Three months ago, Bhattacharya had said that in the upcoming Bengal elections, the Left Front and the Congress should identify the BJP as the “No. 1 threat to democracy”. But his proposal was somewhat derided by both the parties. Says Bhattacharya, “They have been bracketing the Trinamul (TMC) and the BJP together, but considering the situation in Bengal, an enemy like the BJP cannot be defeated if they fight on two fronts.”

He admits that the TMC’s track record is not good, and agrees it is true that in some ways it has tried to imitate the BJP. But according to him, there is no underestimating the current situation. Bhattacharya cites his own party’s pragmatic decision to join the Grand Alliance with the Congress and the Rashtriya Janata Dal (RJD) during the 2020 Assembly elections in Bihar, despite the fact that the two parties have been sworn rivals of the CPI-ML (Liberation) in the past.

The RJD, led by former chief minister Lalu Prasad, had allegedly colluded with upper caste militia Ranvir Sena to massacre several Dalit villagers aligned with the CPI-ML (Liberation) in the 1990s. Many party leaders and activists, including firebrand student leader Chandrasekhar, were murdered at the behest of gangster-turned-RJD-leader Mohammad Shahabuddin. Says Bhattacharya, “We were the worst sufferers of crime and corruption during the RJD rule, and yet at this moment we consider the BJP’s majoritarian and communal politics a bigger threat to our democracy.”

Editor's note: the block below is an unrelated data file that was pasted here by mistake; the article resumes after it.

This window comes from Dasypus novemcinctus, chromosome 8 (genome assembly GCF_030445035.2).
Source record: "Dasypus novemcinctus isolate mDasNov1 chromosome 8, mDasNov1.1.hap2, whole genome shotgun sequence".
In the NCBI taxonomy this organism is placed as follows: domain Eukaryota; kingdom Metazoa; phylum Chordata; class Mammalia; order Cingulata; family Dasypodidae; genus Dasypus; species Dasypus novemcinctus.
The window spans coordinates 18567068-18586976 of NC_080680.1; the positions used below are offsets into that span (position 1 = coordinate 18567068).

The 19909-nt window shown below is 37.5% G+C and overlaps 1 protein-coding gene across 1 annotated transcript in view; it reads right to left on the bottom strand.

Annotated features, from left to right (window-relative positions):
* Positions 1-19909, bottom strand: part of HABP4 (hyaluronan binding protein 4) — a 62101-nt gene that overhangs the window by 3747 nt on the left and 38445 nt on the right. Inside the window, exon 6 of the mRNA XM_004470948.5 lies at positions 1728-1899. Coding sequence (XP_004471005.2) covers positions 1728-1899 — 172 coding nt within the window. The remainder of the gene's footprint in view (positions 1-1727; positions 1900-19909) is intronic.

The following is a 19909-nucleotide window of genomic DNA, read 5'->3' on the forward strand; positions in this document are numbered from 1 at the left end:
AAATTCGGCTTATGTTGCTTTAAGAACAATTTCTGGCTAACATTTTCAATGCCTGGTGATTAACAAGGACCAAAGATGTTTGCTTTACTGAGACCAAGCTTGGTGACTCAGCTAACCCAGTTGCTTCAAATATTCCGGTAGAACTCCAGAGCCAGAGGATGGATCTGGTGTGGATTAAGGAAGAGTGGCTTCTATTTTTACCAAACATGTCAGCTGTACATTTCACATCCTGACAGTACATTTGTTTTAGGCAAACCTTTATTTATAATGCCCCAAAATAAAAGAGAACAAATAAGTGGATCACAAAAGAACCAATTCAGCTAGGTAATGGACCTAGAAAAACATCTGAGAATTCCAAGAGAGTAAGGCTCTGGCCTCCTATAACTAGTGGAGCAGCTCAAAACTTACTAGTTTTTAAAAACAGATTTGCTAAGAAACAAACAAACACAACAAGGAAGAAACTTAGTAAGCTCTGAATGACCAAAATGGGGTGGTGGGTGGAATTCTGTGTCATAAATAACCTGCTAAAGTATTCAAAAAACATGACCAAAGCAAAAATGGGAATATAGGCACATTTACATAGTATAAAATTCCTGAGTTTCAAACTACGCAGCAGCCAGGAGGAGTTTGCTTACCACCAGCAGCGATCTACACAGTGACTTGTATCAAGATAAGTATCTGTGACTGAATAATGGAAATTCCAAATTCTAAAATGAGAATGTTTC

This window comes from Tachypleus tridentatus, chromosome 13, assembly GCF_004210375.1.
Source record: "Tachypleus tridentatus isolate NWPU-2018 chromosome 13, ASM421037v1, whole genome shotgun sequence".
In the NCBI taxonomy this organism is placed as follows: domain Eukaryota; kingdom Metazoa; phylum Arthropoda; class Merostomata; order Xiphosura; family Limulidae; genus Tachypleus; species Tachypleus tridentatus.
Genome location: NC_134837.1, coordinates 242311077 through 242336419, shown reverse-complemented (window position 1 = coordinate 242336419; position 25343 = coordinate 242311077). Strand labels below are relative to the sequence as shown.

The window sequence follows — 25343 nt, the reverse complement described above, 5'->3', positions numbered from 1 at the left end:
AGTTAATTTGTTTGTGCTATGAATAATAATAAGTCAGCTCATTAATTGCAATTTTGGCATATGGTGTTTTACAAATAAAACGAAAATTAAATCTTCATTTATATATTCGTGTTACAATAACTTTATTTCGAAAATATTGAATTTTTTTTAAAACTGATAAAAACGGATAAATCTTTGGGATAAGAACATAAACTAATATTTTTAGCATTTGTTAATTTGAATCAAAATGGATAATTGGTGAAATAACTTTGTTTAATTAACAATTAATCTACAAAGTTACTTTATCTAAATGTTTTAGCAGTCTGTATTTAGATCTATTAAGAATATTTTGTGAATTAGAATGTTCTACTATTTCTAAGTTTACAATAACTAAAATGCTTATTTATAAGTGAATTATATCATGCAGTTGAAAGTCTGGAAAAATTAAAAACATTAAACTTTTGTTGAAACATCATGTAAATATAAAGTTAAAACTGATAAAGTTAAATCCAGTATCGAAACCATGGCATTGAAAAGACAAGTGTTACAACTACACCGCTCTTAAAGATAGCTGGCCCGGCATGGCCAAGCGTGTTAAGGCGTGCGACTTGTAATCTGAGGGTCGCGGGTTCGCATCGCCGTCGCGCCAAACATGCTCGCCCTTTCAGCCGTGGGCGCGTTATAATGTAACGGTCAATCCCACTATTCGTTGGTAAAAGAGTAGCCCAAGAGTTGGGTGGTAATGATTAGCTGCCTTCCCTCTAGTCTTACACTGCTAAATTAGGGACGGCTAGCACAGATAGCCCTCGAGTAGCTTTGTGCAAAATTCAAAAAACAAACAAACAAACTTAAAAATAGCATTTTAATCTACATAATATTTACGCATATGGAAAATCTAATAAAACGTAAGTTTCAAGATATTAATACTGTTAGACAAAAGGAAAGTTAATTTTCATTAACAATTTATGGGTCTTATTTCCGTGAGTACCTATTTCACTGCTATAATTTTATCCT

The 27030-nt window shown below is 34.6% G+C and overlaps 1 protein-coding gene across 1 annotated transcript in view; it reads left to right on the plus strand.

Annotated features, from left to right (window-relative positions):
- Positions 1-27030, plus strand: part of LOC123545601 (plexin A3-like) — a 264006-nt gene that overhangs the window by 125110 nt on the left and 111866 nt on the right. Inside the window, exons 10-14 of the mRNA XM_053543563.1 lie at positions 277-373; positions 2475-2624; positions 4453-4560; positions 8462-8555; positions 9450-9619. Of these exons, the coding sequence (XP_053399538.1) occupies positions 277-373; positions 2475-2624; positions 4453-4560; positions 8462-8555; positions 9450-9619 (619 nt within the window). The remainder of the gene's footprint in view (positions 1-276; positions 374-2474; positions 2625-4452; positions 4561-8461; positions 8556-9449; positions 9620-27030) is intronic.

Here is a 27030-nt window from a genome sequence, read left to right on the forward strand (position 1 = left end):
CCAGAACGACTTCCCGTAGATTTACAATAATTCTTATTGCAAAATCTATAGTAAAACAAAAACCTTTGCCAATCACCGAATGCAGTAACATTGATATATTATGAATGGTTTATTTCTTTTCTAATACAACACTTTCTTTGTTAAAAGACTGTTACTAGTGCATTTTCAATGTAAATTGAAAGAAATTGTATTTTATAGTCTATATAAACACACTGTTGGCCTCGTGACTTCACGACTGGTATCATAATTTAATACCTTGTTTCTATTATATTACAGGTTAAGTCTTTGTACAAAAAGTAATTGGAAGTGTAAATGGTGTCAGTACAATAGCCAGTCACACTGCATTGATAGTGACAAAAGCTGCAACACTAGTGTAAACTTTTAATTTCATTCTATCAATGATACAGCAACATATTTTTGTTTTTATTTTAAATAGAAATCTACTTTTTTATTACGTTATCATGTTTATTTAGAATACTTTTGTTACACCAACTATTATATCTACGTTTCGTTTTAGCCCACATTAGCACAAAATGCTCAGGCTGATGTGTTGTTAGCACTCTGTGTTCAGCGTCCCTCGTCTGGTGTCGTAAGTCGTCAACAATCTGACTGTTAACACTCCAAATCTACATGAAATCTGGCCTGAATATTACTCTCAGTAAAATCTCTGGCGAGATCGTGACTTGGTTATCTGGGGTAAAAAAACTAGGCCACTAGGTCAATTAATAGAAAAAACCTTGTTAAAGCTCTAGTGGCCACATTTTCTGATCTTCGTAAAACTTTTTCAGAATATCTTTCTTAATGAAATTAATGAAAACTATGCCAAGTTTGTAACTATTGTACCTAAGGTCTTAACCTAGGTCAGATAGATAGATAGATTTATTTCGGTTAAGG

Bhattacharya talks about the Congress, another partner in the Grand Alliance in Bihar. He is still peeved with the Congress’s poor performance in the Bihar Assembly polls last November. “They insisted on fighting 70 seats, but they won only 19. Had they won at least 30, or let us — the Left parties — contest from more seats, the alliance would have formed the government. They didn’t take the elections seriously and neither do they have the organisational strength. They were lackadaisical, loath to believe it is possible to form such a formidable alliance against the NDA,” he says. According to Bhattacharya, the Congress needs to reinvent itself immediately and introspect on how it has helped the BJP grow.